Democratic presidential candidate Bernie Sanders is getting attacked by neo-liberals and conservatives over a tweet asking why families are paying up to 10% on student loan debts, but can refinance their homes at 3% — because these people completely missed the simple point the senator was making.
You have families out there paying 6, 8, 10 percent on student debt but you can refinance your homes at 3 percent. What sense is that?
— Bernie Sanders (@SenSanders) December 26, 2015
Yes, there are different kinds of debt — many people jumped in to remind Sanders of collateral, and how homes have “actual value,” but that right there is the problem. Why aren’t we considering our citizens educations to be valuable investments?
To be leaders in innovation, something necessary for a thriving nation — people need to have access to proper education to acquire skills.
“In a highly competitive global economy, we need the best-educated workforce in the world. It is insane and counter-productive to the best interests of our country and our future, that hundreds of thousands of bright young people cannot afford to go to college, and that millions of others leave school with a mountain of debt that burdens them for decades. That shortsighted path to the future must end,” Sanders stated on his website.
Many argued that a bank can repossess a home, “but not your brain.”
A bank can repossess a house. They can't repossess your brain if you quit paying student loans. Though, you make me wonder.
— Smittie™ GED (Hons), BS (D-) (@smittie61984) December 26, 2015
If the fact that an educated population being a good investment in all of our futures (because a skilled and educated workforce is necessary to achieve economic growth) doesn’t move you — the argument that student loans are actually safer than mortgages is pretty sound.
The problem with the “banks can repossess a house, but not your brain” logic is the fact that you can declare bankruptcy on a mortgage, but a student loan debt will stay with you for life. There is no way out of it.
Despite the salacious headline from the right-wing outlet the Blaze, this non-Sanders supporter also jumped in to explain why student loans are a safer bet than home or auto loans.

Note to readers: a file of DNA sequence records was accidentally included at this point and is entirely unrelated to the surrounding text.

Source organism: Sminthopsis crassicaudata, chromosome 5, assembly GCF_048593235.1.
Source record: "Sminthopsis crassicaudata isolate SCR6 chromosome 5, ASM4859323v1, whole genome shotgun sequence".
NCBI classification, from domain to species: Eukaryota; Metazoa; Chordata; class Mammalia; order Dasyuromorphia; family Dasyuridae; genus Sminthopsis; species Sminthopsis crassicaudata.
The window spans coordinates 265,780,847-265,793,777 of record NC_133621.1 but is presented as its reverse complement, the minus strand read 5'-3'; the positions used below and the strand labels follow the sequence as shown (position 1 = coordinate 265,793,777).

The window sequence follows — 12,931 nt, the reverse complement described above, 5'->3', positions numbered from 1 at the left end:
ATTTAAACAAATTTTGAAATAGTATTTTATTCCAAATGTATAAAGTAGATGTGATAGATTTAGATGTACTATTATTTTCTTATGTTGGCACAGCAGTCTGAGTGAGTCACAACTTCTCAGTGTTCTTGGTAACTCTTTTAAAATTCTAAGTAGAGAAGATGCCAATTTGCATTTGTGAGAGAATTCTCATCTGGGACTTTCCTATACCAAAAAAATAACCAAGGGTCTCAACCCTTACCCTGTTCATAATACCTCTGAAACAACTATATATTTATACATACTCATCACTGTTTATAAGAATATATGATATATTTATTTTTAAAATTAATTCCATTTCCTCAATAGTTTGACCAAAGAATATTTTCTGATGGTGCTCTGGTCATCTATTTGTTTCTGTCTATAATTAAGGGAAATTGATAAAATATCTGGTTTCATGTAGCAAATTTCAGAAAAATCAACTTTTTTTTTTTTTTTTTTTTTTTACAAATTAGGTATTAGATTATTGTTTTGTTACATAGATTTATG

“Economically illiterate? Hmmm….typical unsecured loans are 3.99 to 6.99, and they are not govt guaranteed nor are they defined as long term debt. Not unreasonable to question why other long term debt with similar benchmarks are so dramatically different, regardless of security. By the way, govt guaranteed debt is more secure than home collaterized debt. Fact,” a Blaze reader with the handle Ratiocinative explained. “Not a Bernie fan, but his is a very economically logical question. The fact that he’s criticized for it says a lot about the critics economic understanding. Funny…sad, but funny.”
Sanders’ plan to make college free is not a radical idea, despite what you may hear from the GOP and neo-liberals. Many other countries around the world have successfully eliminated tuition and are thriving, such as Germany, Finland, Norway, and Sweden.
His plan to achieve this is by imposing a tax of a fraction of a percent on Wall Street speculators “who nearly destroyed the economy seven years ago,” Sanders notes. More than 1,000 economists have endorsed such a tax.
While Sanders’ tweet was certainly not “economically illiterate,” or “bad economics,” Sanders will tell you what actually is:
“Over the next decade, it has been estimated that the federal government will make a profit of over $110 billion on student loan programs. This is morally wrong and it is bad economics.”
nytpolitics: Bernie Sanders touched on education and incarceration in his opening statement. … pic.twitter.com/bhJRsX3wg2
— SwarTz Mooha (@CyberAnonymous) October 14, 2015
Featured image via Twitter